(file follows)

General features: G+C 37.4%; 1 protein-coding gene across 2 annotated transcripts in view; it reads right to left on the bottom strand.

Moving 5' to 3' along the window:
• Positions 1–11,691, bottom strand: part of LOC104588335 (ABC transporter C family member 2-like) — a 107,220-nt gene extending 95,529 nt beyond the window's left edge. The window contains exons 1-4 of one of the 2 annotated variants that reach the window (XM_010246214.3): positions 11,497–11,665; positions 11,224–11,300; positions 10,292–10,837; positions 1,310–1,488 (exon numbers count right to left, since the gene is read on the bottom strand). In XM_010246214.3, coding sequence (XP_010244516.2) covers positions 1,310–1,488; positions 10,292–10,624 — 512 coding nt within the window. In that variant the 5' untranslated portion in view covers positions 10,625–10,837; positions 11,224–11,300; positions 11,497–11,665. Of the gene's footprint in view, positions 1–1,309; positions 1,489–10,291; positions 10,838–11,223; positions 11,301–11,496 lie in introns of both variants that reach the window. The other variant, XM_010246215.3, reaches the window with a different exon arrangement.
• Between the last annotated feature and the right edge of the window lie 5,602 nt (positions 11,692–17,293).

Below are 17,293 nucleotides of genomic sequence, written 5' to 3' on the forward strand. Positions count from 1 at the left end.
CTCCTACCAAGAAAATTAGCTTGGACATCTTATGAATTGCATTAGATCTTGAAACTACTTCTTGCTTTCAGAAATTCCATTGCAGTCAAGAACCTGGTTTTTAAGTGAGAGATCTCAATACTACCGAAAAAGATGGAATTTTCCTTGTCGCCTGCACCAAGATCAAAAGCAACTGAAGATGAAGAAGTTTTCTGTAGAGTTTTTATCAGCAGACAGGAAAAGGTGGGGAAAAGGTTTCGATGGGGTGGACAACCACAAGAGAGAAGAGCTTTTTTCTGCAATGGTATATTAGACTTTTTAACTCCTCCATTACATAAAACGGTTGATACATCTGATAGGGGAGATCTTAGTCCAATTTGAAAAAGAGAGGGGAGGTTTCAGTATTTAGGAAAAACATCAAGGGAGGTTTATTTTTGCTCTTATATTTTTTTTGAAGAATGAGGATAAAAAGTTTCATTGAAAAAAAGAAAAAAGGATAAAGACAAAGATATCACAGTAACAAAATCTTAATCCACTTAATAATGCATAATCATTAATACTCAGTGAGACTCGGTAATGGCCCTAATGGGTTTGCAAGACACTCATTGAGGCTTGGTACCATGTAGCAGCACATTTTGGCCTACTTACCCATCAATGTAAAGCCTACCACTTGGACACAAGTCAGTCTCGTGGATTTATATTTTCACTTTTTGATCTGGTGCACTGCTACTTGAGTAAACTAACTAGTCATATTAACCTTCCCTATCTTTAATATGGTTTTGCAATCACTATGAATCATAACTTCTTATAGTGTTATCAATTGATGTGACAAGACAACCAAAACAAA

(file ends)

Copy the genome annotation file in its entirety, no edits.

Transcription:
General features: G+C 37.4%; 1 protein-coding gene across 2 annotated transcripts in view; it reads right to left on the bottom strand.

Moving 5' to 3' along the window:
• Positions 1–11,691, bottom strand: part of LOC104588335 (ABC transporter C family member 2-like) — a 107,220-nt gene extending 95,529 nt beyond the window's left edge. The window contains exons 1-4 of one of the 2 annotated variants that reach the window (XM_010246214.3): positions 11,497–11,665; positions 11,224–11,300; positions 10,292–10,837; positions 1,310–1,488 (exon numbers count right to left, since the gene is read on the bottom strand). In XM_010246214.3, coding sequence (XP_010244516.2) covers positions 1,310–1,488; positions 10,292–10,624 — 512 coding nt within the window. In that variant the 5' untranslated portion in view covers positions 10,625–10,837; positions 11,224–11,300; positions 11,497–11,665. Of the gene's footprint in view, positions 1–1,309; positions 1,489–10,291; positions 10,838–11,223; positions 11,301–11,496 lie in introns of both variants that reach the window. The other variant, XM_010246215.3, reaches the window with a different exon arrangement.
• Between the last annotated feature and the right edge of the window lie 5,602 nt (positions 11,692–17,293).

Below are 17,293 nucleotides of genomic sequence, written 5' to 3' on the forward strand. Positions count from 1 at the left end.
CTCCTACCAAGAAAATTAGCTTGGACATCTTATGAATTGCATTAGATCTTGAAACTACTTCTTGCTTTCAGAAATTCCATTGCAGTCAAGAACCTGGTTTTTAAGTGAGAGATCTCAATACTACCGAAAAAGATGGAATTTTCCTTGTCGCCTGCACCAAGATCAAAAGCAACTGAAGATGAAGAAGTTTTCTGTAGAGTTTTTATCAGCAGACAGGAAAAGGTGGGGAAAAGGTTTCGATGGGGTGGACAACCACAAGAGAGAAGAGCTTTTTTCTGCAATGGTATATTAGACTTTTTAACTCCTCCATTACATAAAACGGTTGATACATCTGATAGGGGAGATCTTAGTCCAATTTGAAAAAGAGAGGGGAGGTTTCAGTATTTAGGAAAAACATCAAGGGAGGTTTATTTTTGCTCTTATATTTTTTTTGAAGAATGAGGATAAAAAGTTTCATTGAAAAAAAGAAAAAAGGATAAAGACAAAGATATCACAGTAACAAAATCTTAATCCACTTAATAATGCATAATCATTAATACTCAGTGAGACTCGGTAATGGCCCTAATGGGTTTGCAAGACACTCATTGAGGCTTGGTACCATGTAGCAGCACATTTTGGCCTACTTACCCATCAATGTAAAGCCTACCACTTGGACACAAGTCAGTCTCGTGGATTTATATTTTCACTTTTTGATCTGGTGCACTGCTACTTGAGTAAACTAACTAGTCATATTAACCTTCCCTATCTTTAATATGGTTTTGCAATCACTATGAATCATAACTTCTTATAGTGTTATCAATTGATGTGACAAGACAACCAAAACAAA